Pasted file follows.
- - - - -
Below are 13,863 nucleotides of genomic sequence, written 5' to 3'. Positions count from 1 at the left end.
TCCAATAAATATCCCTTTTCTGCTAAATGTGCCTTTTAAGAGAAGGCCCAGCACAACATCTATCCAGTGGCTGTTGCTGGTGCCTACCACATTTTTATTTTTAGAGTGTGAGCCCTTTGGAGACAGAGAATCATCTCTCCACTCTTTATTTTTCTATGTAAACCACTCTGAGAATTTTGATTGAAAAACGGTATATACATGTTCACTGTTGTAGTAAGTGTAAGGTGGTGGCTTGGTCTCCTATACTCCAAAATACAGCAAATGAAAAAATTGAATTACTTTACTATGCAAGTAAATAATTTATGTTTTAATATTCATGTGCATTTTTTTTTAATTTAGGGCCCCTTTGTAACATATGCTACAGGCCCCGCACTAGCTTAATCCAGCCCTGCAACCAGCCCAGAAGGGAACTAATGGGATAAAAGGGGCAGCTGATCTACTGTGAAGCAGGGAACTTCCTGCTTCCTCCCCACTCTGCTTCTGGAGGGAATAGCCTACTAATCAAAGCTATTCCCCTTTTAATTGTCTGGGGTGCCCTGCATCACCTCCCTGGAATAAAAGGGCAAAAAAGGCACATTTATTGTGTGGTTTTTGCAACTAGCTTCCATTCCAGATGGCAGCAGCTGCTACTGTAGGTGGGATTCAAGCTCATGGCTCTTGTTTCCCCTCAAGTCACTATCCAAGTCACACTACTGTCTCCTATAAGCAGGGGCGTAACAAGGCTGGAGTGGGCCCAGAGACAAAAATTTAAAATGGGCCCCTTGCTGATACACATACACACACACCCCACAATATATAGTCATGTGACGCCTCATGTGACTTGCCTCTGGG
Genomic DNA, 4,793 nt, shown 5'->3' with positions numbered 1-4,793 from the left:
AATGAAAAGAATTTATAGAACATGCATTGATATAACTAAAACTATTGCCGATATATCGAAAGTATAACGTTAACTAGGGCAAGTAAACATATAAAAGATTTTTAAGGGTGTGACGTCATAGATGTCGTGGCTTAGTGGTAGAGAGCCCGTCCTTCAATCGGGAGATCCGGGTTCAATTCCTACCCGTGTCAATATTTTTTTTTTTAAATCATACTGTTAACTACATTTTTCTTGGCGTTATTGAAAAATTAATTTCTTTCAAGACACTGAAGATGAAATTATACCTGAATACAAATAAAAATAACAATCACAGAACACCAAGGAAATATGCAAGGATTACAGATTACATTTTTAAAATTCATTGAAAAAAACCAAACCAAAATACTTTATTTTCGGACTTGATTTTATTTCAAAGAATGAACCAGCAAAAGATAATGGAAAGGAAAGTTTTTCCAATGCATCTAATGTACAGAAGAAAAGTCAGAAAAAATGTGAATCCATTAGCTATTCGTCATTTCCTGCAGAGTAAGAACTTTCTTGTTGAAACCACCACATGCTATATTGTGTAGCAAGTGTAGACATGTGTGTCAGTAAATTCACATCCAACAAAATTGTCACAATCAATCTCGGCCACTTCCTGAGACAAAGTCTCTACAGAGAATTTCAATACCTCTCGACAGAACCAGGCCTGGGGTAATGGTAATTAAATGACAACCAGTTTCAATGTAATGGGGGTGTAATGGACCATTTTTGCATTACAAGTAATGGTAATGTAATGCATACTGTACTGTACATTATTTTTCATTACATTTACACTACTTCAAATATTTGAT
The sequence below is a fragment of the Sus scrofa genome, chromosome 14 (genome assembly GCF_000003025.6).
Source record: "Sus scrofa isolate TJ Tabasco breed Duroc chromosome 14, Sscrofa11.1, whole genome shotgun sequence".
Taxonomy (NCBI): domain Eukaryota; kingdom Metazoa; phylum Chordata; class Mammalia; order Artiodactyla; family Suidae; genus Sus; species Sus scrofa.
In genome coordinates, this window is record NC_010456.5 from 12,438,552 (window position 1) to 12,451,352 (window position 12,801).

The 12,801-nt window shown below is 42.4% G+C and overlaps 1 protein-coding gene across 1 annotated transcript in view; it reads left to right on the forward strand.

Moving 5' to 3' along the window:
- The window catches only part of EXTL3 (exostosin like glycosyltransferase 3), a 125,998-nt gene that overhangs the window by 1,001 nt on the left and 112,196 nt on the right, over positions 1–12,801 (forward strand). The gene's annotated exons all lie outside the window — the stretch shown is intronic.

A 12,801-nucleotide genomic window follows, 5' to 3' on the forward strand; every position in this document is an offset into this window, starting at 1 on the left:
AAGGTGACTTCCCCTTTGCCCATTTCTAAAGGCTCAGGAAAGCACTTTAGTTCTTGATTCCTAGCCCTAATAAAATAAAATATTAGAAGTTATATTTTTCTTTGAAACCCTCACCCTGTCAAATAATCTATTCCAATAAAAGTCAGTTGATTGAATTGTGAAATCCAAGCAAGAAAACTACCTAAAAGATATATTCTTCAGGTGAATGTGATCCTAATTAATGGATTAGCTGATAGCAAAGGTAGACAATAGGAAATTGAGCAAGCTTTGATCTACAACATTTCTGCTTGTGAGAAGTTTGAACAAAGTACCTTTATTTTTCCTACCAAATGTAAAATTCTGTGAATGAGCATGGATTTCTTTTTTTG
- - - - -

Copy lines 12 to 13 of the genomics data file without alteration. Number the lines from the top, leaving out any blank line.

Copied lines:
A 12,801-nucleotide genomic window follows, 5' to 3' on the forward strand; every position in this document is an offset into this window, starting at 1 on the left:
AAGGTGACTTCCCCTTTGCCCATTTCTAAAGGCTCAGGAAAGCACTTTAGTTCTTGATTCCTAGCCCTAATAAAATAAAATATTAGAAGTTATATTTTTCTTTGAAACCCTCACCCTGTCAAATAATCTATTCCAATAAAAGTCAGTTGATTGAATTGTGAAATCCAAGCAAGAAAACTACCTAAAAGATATATTCTTCAGGTGAATGTGATCCTAATTAATGGATTAGCTGATAGCAAAGGTAGACAATAGGAAATTGAGCAAGCTTTGATCTACAACATTTCTGCTTGTGAGAAGTTTGAACAAAGTACCTTTATTTTTCCTACCAAATGTAAAATTCTGTGAATGAGCATGGATTTCTTTTTTTG